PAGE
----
Jean-Pierre Jeunet and Marc Caro had worked together on a number of award winning short films with the former focussing on the performances and the latter on the visuals to great effect. But 1991 saw their first feature film ‘Delicatessen’ which took the film world by storm winning 4 Cesars and its huge success gave them the clout to make their ten year long gestating project The City of Lost Children and even when it was greenlit it still took four years to get to the big screen.
It was worth the wait with the film’s story following Krank, a tormented scientist who sets about kidnapping local children in order to steal their dreams and so reverse his accelerated ageing process. When Krank’s henchmen kidnap his brother, local fisherman and former circus strongman One (Hellboy’s Ron Perlman) sets out on a journey to Krank’s nightmarish laboratory, accompanied by a little orphan girl called Miette (Judith Vittet).
It is a visually stunning film that owes much to the paintings of De Chirico and realized for the screen with a number of talents at the top of their game that included Oscar-nominated cinematographer Darius Khondji (Se7en, Evita), costumes from Jean Paul Gaultier (The Fifth Element) and a haunting score by Angelo Badalamenti (Twin Peaks, Mulholland Drive.) featuring Marianne Faithfull all edited together with the use of matte paintings, CGI and a stunning studio set. Production designer Jean Rabasse won the prestigious César in 1996 for his stunning work on this film, while the film was nominated for the Palme d’Or at the 1995 Cannes Film Festival. It’s little wonder that THE CITY OF LOST CHILDREN cemented Jeunet and Caro’s reputation as filmmakers with an utterly unique vision although it was overlooked by the Oscars
The cast are great none more so than the cast of children who are endearingly adorable and this 4K restoration, and making its UHD debut is stunning that brings out the detail in shots as well as enhancing the colour palette of the film makers. For fans of the film this is something of an essential buy being a combination of archive features (making of and a Behind the scenes where a camera shy Caro in silhouette discusses the film) with the new – a subtitled commentary by Jeunet alone who from the off admits that Caro hates doing commentaries, that said Caro comes out from the shadows to do a new interview with Jeunet about the film and they are an enjoyably engaging duo.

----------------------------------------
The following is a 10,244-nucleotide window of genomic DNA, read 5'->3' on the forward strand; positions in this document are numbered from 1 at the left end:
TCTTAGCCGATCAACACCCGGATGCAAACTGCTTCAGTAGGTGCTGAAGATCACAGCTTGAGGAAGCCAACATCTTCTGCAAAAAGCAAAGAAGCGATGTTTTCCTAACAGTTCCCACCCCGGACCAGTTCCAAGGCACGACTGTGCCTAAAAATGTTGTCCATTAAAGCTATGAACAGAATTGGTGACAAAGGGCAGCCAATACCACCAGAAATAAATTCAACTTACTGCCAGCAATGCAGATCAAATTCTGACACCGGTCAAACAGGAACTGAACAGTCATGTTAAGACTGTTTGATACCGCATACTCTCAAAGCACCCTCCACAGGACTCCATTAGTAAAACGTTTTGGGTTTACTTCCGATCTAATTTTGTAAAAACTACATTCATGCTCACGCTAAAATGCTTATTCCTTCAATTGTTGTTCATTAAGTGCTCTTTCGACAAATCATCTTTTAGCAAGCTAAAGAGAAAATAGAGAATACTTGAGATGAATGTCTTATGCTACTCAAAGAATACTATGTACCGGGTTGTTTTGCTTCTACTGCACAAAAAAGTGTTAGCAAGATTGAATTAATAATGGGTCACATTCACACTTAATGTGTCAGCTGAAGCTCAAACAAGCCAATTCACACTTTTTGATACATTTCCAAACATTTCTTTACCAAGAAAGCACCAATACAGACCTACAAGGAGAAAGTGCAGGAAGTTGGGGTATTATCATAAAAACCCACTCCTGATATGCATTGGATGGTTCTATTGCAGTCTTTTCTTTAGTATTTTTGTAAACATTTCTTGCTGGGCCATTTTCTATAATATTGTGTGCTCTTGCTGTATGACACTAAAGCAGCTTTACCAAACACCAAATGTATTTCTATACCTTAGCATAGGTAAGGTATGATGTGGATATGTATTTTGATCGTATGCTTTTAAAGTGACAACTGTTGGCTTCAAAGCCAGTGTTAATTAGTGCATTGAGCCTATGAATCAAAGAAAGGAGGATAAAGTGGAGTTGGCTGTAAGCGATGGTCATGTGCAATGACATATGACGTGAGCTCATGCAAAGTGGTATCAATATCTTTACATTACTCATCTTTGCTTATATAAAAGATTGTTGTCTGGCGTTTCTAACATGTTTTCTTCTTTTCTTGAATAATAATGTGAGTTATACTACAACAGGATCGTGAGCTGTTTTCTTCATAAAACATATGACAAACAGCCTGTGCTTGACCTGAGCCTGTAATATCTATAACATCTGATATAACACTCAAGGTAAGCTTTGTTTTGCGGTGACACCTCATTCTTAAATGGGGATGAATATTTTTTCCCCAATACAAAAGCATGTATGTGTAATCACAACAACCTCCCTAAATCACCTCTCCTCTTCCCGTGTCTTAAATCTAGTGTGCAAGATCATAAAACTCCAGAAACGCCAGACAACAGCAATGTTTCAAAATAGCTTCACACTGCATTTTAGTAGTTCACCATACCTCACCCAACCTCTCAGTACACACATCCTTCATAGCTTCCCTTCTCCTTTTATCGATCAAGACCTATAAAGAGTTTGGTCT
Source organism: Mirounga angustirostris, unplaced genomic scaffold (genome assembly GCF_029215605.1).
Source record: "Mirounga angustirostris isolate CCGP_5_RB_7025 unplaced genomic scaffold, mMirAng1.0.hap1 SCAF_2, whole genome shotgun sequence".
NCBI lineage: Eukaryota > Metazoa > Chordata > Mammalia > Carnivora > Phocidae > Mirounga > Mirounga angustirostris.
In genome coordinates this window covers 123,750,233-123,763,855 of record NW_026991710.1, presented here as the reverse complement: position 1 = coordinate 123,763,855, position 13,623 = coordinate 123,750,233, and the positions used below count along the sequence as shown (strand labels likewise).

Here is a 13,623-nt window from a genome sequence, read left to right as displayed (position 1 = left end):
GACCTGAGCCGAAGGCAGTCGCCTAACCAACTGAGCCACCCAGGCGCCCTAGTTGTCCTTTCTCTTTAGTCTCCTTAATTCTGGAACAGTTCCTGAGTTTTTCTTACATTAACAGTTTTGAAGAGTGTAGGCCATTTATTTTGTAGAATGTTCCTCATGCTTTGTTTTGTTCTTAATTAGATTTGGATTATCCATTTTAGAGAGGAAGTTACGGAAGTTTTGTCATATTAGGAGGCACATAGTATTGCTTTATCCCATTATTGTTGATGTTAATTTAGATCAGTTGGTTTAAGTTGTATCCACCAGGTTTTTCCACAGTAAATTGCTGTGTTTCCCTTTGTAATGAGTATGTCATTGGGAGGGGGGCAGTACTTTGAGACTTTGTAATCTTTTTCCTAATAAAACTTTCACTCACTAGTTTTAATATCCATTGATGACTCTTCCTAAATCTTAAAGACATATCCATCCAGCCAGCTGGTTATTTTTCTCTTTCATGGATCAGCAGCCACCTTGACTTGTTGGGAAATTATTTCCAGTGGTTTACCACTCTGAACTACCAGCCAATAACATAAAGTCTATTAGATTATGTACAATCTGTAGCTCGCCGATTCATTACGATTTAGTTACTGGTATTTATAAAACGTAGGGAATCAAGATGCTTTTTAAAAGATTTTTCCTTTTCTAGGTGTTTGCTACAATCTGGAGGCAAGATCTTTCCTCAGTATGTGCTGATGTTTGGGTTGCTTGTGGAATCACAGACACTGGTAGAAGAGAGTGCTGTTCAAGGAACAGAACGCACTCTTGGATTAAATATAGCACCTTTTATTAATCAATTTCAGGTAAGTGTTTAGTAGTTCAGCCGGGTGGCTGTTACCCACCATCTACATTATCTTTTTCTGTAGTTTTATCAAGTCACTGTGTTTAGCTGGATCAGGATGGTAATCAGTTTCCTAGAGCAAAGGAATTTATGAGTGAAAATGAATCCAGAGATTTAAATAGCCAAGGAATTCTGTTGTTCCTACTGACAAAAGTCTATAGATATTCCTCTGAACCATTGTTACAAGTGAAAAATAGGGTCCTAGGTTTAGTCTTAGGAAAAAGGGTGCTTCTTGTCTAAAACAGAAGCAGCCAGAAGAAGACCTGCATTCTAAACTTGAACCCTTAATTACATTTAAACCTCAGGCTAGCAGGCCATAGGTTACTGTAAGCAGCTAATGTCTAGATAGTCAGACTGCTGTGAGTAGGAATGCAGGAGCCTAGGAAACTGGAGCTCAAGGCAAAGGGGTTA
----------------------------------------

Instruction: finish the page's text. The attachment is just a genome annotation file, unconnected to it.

The directors went their separate ways after this with Caro doing his own things whilst Jeunet embraced Hollywood and made Alien Resurrection in 1997 applying his individual style but ultimately and despite the film’s title ironically bought a temporary end to the franchise until 2012’s Prometheus. He soon returned to France. He was not the only one as the digital special effects designer Pitof also went to Hollywood and helmed the 2004 film Catwoman with Halle Berry and its disastrous reception saw him also return home to France
But The City of Lost Children remains the highlight for many of those involved in bringing the film to the screen and along with Delicatessen remains Jeunet and Caro’s best films.
Further disc reviews: David Lynch’s ‘Mulholland Drive’
Related interview: Film maker Mark Cousins talks about his film, ‘March of Rome’
Here’s The City of Lost Children trailer……
The City of Lost Children is available on 4K UHD, Blu-ray & DVD from 3rd April 2023